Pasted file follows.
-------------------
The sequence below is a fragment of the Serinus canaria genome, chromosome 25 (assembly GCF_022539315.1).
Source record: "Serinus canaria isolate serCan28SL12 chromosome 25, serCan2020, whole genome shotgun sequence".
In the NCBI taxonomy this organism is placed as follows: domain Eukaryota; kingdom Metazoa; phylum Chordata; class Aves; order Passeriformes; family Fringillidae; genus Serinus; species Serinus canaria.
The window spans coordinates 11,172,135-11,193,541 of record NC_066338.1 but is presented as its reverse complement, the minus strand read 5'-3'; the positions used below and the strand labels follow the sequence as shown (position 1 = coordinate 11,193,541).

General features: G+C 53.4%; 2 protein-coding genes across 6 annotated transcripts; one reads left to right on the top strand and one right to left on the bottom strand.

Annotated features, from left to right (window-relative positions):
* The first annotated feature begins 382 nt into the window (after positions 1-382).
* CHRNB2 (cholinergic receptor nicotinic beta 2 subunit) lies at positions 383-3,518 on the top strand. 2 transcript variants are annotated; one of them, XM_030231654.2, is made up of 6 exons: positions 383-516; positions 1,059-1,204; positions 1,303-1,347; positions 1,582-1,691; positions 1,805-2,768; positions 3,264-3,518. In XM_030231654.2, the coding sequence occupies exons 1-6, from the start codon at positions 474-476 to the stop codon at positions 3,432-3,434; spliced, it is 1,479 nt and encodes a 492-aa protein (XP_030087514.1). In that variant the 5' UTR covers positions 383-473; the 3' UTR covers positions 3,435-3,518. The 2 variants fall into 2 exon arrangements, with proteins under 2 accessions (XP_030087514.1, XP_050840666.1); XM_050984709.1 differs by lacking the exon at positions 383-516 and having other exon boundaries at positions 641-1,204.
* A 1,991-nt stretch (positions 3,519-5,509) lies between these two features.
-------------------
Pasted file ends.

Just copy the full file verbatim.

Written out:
The sequence below is a fragment of the Serinus canaria genome, chromosome 25 (assembly GCF_022539315.1).
Source record: "Serinus canaria isolate serCan28SL12 chromosome 25, serCan2020, whole genome shotgun sequence".
In the NCBI taxonomy this organism is placed as follows: domain Eukaryota; kingdom Metazoa; phylum Chordata; class Aves; order Passeriformes; family Fringillidae; genus Serinus; species Serinus canaria.
The window spans coordinates 11,172,135-11,193,541 of record NC_066338.1 but is presented as its reverse complement, the minus strand read 5'-3'; the positions used below and the strand labels follow the sequence as shown (position 1 = coordinate 11,193,541).

General features: G+C 53.4%; 2 protein-coding genes across 6 annotated transcripts; one reads left to right on the top strand and one right to left on the bottom strand.

Annotated features, from left to right (window-relative positions):
* The first annotated feature begins 382 nt into the window (after positions 1-382).
* CHRNB2 (cholinergic receptor nicotinic beta 2 subunit) lies at positions 383-3,518 on the top strand. 2 transcript variants are annotated; one of them, XM_030231654.2, is made up of 6 exons: positions 383-516; positions 1,059-1,204; positions 1,303-1,347; positions 1,582-1,691; positions 1,805-2,768; positions 3,264-3,518. In XM_030231654.2, the coding sequence occupies exons 1-6, from the start codon at positions 474-476 to the stop codon at positions 3,432-3,434; spliced, it is 1,479 nt and encodes a 492-aa protein (XP_030087514.1). In that variant the 5' UTR covers positions 383-473; the 3' UTR covers positions 3,435-3,518. The 2 variants fall into 2 exon arrangements, with proteins under 2 accessions (XP_030087514.1, XP_050840666.1); XM_050984709.1 differs by lacking the exon at positions 383-516 and having other exon boundaries at positions 641-1,204.
* A 1,991-nt stretch (positions 3,519-5,509) lies between these two features.